Nishizuka et al. (2021) reported the operational solar flare prediction model using Deep Flare Net. Watanabe et al. (2021) reported the model-based reproduction and validation of the total spectra of a solar flare and their impact on the global environment. Nishimoto et al. (2021) examined the computed extreme ultraviolet emission spectra during solar flares. The advanced method for the CME arrival-time forecasts was developed based on the assimilation of magnetohydrodynamic simulations and the interplanetary scintillation observations by Iwai et al. (2021).

It is also crucial to investigate the details of the severe space weather phenomena that occurred in the past from the literature and records for considering countermeasures against future space weather disasters. Hayakawa et al. (2020) reported the record of south American aurora during the Carrington storm. Oliveira et al. (2020) investigated a possible case of sporadic aurora observed at Rio de Janeiro. Kataoka (2020) statistically analyzed extreme geomagnetic activities.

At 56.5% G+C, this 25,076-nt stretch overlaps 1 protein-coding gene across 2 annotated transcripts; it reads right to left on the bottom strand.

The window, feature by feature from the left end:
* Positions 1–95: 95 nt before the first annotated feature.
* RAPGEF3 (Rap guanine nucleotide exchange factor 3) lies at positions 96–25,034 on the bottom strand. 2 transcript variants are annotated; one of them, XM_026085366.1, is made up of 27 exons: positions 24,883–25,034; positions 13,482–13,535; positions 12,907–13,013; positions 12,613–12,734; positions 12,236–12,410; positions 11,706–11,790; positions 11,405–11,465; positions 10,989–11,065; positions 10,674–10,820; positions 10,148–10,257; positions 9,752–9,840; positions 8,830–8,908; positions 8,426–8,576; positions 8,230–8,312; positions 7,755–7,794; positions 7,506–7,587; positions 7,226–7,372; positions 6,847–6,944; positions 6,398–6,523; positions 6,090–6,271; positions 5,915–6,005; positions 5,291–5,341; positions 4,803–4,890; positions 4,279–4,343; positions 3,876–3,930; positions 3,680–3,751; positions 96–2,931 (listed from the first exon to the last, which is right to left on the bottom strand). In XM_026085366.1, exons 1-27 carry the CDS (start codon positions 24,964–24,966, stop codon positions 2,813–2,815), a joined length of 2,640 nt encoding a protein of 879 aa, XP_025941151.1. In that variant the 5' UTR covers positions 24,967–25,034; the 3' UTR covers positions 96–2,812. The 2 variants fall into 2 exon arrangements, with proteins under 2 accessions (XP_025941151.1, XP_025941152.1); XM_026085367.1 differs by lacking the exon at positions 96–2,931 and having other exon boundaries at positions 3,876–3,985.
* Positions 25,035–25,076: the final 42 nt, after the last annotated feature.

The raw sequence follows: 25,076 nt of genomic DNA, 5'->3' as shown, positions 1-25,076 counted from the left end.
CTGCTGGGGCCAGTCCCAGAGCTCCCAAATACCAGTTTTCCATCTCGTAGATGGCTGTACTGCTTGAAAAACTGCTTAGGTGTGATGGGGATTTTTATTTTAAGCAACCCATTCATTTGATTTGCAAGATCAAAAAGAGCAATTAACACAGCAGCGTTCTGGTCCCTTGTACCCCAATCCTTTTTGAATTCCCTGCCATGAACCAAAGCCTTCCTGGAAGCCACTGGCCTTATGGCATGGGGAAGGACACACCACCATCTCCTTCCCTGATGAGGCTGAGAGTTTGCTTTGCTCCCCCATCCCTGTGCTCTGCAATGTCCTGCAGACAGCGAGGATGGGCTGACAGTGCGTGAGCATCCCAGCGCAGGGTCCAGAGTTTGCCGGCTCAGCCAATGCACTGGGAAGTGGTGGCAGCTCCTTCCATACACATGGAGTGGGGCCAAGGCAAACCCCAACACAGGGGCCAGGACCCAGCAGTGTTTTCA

As mentioned already, solar–terrestrial environment prediction is necessary to protect the future society. However, for its development, the cooperation between various related research fields and their applications is essential. This special issue summarizes the latest efforts for it. We hope that further study will progress through the synergy between scientific research and the operational forecast of space weather.


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This work was supported by JSPS KAKENHI Grant 20H05604.

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KK, MI, TB, YM, SY, HL, TO, and KI served as guest editors for this special issue. All authors read and approved the final manuscript.

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Correspondence to Kanya Kusano.

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Kusano, K., Ishii, M., Berger, T. et al. Special issue “Solar–terrestrial environment prediction: toward the synergy of science and forecasting operation of space weather and space climate”. Earth Planets Space 73, 198 (2021).